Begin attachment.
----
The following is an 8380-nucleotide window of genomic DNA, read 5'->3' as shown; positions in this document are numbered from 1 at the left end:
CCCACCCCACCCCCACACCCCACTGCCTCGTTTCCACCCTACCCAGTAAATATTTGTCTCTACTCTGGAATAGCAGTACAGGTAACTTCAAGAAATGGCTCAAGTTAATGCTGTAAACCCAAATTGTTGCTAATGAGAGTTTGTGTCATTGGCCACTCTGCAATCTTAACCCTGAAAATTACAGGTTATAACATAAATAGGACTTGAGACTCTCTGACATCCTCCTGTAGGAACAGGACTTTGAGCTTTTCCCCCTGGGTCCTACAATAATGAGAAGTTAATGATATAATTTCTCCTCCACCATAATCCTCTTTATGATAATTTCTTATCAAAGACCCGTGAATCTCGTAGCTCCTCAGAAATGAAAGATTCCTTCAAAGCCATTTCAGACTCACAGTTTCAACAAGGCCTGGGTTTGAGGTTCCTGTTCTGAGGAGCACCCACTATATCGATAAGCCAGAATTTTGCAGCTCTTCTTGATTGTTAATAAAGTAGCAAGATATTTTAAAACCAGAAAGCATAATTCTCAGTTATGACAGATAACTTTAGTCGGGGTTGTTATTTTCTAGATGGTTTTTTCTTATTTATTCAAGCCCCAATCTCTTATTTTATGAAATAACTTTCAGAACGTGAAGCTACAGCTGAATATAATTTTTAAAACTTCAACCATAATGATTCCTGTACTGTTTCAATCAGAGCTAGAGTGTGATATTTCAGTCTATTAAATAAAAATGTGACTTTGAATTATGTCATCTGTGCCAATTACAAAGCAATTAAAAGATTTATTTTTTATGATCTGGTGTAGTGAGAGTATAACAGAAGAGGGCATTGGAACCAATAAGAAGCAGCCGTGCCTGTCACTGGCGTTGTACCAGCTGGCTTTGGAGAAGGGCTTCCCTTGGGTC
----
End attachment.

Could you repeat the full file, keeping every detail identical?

The following is an 8380-nucleotide window of genomic DNA, read 5'->3' as shown; positions in this document are numbered from 1 at the left end:
CCCACCCCACCCCCACACCCCACTGCCTCGTTTCCACCCTACCCAGTAAATATTTGTCTCTACTCTGGAATAGCAGTACAGGTAACTTCAAGAAATGGCTCAAGTTAATGCTGTAAACCCAAATTGTTGCTAATGAGAGTTTGTGTCATTGGCCACTCTGCAATCTTAACCCTGAAAATTACAGGTTATAACATAAATAGGACTTGAGACTCTCTGACATCCTCCTGTAGGAACAGGACTTTGAGCTTTTCCCCCTGGGTCCTACAATAATGAGAAGTTAATGATATAATTTCTCCTCCACCATAATCCTCTTTATGATAATTTCTTATCAAAGACCCGTGAATCTCGTAGCTCCTCAGAAATGAAAGATTCCTTCAAAGCCATTTCAGACTCACAGTTTCAACAAGGCCTGGGTTTGAGGTTCCTGTTCTGAGGAGCACCCACTATATCGATAAGCCAGAATTTTGCAGCTCTTCTTGATTGTTAATAAAGTAGCAAGATATTTTAAAACCAGAAAGCATAATTCTCAGTTATGACAGATAACTTTAGTCGGGGTTGTTATTTTCTAGATGGTTTTTTCTTATTTATTCAAGCCCCAATCTCTTATTTTATGAAATAACTTTCAGAACGTGAAGCTACAGCTGAATATAATTTTTAAAACTTCAACCATAATGATTCCTGTACTGTTTCAATCAGAGCTAGAGTGTGATATTTCAGTCTATTAAATAAAAATGTGACTTTGAATTATGTCATCTGTGCCAATTACAAAGCAATTAAAAGATTTATTTTTTATGATCTGGTGTAGTGAGAGTATAACAGAAGAGGGCATTGGAACCAATAAGAAGCAGCCGTGCCTGTCACTGGCGTTGTACCAGCTGGCTTTGGAGAAGGGCTTCCCTTGGGTC